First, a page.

PiBorg at BarCamp Canterbury

We arrived bright and early at Woolfe College at Kent University, and set up our table of robots in the Hack Room for the third annual Barcamp Canterbury. As people started to arrive, it was clear it was going to be a very busy weekend!


The PiBorg table in the hack room. Lots of robots and LedBorgs to try out!

Crammed into the main unconference room for the welcome talk, it was becoming obvious the weekend was going to provide a lot of interesting technology from all sorts of different areas.


Standing room only at the Barcamp 3 welcome talk.

SpyderBorg got attention pretty quickly from attendees, making use of our new board, the PiBorg Nano making it pretty nippy across the floor. PiBorg Nano is a bi-directional motor control board for the Raspberry Pi with plenty of power and will be available in the next few weeks.


SpyderBorg running across the floor at speed.

One of the first talks we attended was Andrew Dean's Water Droplet Photography talk. Expecting something solenoid based, we were surprised to find a much more creative use of water droplets in photography. Using a DSLR, perspex sheet on wooden blocks, a light cube, a pipette and a suitably interesting textured background, Andrew was able to create some very trippy textures using sweets and coffee beans.


Andrew's talk cover slide. Pretty effects

Next up we visited a more social talk from Hannah Greer (one of Barcamp’s organisers) about “The Joy of Geex”. Hannah explained the etymology of the work Geek, how the world has come to love geeks, and love for her own geek Tristan Linnell (another Barcamp organiser). About an hour later Tristan spoke on his own brilliant project The PiPurr, a remote cat interaction server based on a Raspberry Pi, some webcams and a PicoBorg controlling an automated treat feeder. This project is still ongoing but you can keep up with Tris’ progress at Can't Hack, Won't Hack.


The Android interface for PiPurr

One talk which we didn’t attend, but really wish we had done as we heard lots about it, was Ben Charlton’s talk on being a Blood Running volunteer for a charity in Kent called SERV. Blood runners provide a vital service getting blood to A&E departments as soon as it’s needed. Everyone we spoke to who went said it was amazing to hear about what blood running involves, and how the charity saves lives. It was a lovely way to end day one hearing from such a brilliant range of amazing people.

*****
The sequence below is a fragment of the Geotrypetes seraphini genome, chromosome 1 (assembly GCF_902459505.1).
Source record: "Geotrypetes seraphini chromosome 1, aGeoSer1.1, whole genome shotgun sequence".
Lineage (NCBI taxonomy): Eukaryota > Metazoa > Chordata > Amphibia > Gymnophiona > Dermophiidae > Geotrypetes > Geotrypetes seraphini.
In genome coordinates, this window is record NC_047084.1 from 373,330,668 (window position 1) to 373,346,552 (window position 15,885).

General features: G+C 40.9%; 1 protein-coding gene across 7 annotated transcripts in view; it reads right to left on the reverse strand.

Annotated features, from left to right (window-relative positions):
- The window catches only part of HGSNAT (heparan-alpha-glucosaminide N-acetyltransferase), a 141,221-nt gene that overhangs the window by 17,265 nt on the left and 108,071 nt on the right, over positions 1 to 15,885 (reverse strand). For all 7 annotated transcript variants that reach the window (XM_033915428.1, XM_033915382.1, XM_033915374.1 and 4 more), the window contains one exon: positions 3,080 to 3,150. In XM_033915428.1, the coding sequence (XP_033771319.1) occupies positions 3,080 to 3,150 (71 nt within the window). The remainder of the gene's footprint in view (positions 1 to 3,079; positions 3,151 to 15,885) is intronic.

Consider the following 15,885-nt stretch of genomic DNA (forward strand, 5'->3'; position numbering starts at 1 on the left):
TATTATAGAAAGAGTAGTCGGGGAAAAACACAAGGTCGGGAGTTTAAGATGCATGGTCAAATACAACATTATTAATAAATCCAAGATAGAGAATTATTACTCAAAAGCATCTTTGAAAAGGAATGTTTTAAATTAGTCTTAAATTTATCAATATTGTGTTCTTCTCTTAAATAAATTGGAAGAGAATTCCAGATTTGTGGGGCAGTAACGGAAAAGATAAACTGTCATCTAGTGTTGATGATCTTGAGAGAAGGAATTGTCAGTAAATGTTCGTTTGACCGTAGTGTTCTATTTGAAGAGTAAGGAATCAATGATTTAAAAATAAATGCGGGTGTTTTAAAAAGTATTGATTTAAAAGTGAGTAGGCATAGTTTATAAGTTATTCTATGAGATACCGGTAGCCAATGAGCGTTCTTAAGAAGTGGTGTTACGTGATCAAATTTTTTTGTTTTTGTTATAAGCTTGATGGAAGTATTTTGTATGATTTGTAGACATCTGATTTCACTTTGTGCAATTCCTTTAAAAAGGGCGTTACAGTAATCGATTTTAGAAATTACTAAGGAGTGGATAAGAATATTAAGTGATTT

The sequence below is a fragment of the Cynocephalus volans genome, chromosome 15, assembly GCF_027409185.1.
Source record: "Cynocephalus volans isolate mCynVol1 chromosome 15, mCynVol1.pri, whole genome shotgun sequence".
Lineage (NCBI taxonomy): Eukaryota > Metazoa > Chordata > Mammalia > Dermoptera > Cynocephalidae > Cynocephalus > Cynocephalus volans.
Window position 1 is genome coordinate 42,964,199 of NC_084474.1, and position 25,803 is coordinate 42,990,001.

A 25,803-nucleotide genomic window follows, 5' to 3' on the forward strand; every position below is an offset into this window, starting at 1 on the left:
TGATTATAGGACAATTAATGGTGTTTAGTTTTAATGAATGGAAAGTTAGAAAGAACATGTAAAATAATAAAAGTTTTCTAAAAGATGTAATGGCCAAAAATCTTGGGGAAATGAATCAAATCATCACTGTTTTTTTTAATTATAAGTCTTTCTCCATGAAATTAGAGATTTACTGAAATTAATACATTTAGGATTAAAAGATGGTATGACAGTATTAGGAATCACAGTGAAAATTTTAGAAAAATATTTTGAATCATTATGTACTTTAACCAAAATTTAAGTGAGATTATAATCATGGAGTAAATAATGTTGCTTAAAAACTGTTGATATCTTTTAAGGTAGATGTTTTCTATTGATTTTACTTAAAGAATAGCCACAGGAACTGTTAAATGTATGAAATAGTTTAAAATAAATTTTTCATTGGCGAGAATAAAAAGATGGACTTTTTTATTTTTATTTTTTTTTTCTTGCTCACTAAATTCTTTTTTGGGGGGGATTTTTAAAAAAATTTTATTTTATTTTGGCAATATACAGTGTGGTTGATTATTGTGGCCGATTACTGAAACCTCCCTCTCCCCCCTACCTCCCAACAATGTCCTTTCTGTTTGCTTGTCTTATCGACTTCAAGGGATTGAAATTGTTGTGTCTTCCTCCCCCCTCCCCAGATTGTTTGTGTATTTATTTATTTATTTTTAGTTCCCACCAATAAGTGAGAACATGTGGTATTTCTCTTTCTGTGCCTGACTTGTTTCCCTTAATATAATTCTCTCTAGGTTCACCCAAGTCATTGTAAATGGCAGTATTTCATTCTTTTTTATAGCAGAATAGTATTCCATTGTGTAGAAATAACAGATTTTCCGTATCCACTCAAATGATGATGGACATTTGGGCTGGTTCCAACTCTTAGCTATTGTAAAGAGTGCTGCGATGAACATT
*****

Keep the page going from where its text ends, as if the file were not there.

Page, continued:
Only too happy to oblige

On the second day, we attended Daniel Knox’s really interesting talk on Pico marine tanks which is essentially about squeezing the ocean into the volume of a shoebox! This is a very small "fish tank" which has completely over engineered Arduino based LED lighting (Over engineering a light was the name of the talk, and as you all know we love LED lighting!), which can simulate effects such as day/night, cloud cover, lightning, and so on. Additional planned features to make it ultra-realistic include a wave maker, communications to alter the environment and possibly even linking up to a live weather feed, so you can have your own little piece of the world in your own home. I've never been so excited about "fish tanks" before!

Also another talk that tweaked our interest was Chris Cooper’s talk on Social Engineering. Chris is a Pentester (read friendly hacker who tests companies security systems by software, hardware and human hacks) and had some brilliant stories from how people behave when faced with USB sticks left unattended (payloading USB drives to gain control of systems), pretending to be system administrators and walking into companies server rooms pretty much unchallenged, and operating phishing scams to test how employees behave when faced with social dilemmas, much like the scammers claiming to be from Microsoft explaining you have a virus and ultimately taking over your computer. Listening to tales like this are really fun and interesting, until you realise this does actually happen for real!

In between the talks on both days we took some time to have a look around the rest of the hack room, here are some quick snaps of the hacktion (terrible pun I know)…


The Kent University's TinkerSoc Arcade machine, powered by a Raspberry Pi.


Some of the retro computers on show.


Lunchtime synth entertainment. Name an awesome sound, you could play it.


Dreamcast Zombie based action in the hackroom.


Ed Barrat’s Mega Drive Midi hack.


The teleprinter being used as a screen for the Raspberry Pi.


The SpyderBorg being driven by one of the attendees.

We’d like to thank the organisers of Barcamp Canterbury (Ed, Mex, Marianne, Tris, Deborah and Hannah) for organising such a brilliant event, and PiBorg will certainly be coming back next year for more!

Finally, have a look at the video we filmed from SpyderBorg as it cruised around the unconference.